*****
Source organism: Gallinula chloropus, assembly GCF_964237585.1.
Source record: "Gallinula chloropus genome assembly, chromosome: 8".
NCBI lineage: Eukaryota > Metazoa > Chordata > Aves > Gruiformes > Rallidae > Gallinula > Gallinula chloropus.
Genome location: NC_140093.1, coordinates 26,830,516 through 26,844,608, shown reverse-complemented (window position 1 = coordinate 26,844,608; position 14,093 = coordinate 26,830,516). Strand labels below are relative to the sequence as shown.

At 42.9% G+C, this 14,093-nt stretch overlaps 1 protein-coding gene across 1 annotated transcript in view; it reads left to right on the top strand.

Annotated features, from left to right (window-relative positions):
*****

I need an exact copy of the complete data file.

Source organism: Gallinula chloropus, assembly GCF_964237585.1.
Source record: "Gallinula chloropus genome assembly, chromosome: 8".
NCBI lineage: Eukaryota > Metazoa > Chordata > Aves > Gruiformes > Rallidae > Gallinula > Gallinula chloropus.
Genome location: NC_140093.1, coordinates 26,830,516 through 26,844,608, shown reverse-complemented (window position 1 = coordinate 26,844,608; position 14,093 = coordinate 26,830,516). Strand labels below are relative to the sequence as shown.

At 42.9% G+C, this 14,093-nt stretch overlaps 1 protein-coding gene across 1 annotated transcript in view; it reads left to right on the top strand.

Annotated features, from left to right (window-relative positions):